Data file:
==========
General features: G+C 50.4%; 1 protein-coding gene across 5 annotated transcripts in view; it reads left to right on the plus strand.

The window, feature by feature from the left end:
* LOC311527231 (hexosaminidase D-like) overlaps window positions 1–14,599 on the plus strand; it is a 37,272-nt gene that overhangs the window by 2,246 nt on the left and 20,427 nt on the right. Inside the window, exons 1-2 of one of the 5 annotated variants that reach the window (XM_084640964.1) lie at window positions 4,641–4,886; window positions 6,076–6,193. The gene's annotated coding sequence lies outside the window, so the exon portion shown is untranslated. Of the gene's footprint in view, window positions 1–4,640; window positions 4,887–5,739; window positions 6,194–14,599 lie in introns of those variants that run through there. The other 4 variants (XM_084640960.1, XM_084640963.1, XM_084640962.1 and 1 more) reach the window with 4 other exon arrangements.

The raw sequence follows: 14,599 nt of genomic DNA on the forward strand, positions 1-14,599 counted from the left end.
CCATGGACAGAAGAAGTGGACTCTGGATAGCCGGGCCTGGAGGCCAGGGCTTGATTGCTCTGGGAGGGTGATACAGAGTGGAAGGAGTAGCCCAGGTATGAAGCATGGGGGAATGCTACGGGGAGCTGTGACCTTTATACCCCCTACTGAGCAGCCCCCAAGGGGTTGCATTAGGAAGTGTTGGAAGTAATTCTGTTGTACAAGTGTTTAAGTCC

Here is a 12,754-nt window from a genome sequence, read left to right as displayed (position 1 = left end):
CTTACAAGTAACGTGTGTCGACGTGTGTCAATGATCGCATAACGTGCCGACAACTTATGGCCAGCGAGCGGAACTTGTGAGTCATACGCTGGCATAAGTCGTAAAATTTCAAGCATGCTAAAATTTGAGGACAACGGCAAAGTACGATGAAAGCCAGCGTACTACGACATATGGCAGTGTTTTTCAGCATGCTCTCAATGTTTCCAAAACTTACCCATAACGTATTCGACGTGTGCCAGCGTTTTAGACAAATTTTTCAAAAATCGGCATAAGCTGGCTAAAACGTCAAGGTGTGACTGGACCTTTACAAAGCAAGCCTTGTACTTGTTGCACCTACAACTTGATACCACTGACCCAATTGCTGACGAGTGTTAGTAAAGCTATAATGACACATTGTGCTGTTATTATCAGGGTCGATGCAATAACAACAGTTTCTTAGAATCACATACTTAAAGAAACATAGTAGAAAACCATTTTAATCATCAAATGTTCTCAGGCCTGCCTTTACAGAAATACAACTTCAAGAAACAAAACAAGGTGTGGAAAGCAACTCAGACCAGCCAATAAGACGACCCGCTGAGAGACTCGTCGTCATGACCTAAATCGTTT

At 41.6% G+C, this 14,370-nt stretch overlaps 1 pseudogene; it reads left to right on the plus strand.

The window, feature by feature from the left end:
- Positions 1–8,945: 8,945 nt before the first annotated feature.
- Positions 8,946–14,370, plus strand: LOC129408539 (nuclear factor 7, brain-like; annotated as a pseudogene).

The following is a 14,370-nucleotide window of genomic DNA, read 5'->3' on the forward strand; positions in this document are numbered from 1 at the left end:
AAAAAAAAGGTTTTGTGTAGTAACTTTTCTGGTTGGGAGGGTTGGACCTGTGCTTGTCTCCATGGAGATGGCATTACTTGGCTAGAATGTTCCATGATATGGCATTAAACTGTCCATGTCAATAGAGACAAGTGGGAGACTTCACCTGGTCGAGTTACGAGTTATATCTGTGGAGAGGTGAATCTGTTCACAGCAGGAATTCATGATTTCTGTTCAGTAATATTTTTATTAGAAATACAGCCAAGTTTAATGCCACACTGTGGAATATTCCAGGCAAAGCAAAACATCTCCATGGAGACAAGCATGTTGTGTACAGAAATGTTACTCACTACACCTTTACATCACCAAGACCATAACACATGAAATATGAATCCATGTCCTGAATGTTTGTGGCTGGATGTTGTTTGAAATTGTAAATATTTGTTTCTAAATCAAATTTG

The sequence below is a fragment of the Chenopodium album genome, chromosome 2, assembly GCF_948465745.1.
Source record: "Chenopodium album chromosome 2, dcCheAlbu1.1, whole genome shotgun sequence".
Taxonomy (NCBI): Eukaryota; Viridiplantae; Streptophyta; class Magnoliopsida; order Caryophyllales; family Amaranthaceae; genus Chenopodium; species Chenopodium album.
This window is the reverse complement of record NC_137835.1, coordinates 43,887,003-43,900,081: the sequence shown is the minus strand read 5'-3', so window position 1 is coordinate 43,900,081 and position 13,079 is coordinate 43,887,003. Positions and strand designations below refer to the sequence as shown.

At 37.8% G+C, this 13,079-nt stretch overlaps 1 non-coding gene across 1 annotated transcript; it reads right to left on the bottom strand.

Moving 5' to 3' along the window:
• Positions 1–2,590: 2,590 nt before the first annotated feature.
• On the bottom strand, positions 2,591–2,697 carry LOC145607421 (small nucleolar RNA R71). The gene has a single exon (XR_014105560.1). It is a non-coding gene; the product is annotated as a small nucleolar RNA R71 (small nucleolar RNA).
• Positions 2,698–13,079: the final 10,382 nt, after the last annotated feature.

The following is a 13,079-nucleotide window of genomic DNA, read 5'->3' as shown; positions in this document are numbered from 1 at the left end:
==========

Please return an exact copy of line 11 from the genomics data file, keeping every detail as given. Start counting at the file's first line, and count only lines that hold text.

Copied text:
- Positions 8,946–14,370, plus strand: LOC129408539 (nuclear factor 7, brain-like; annotated as a pseudogene).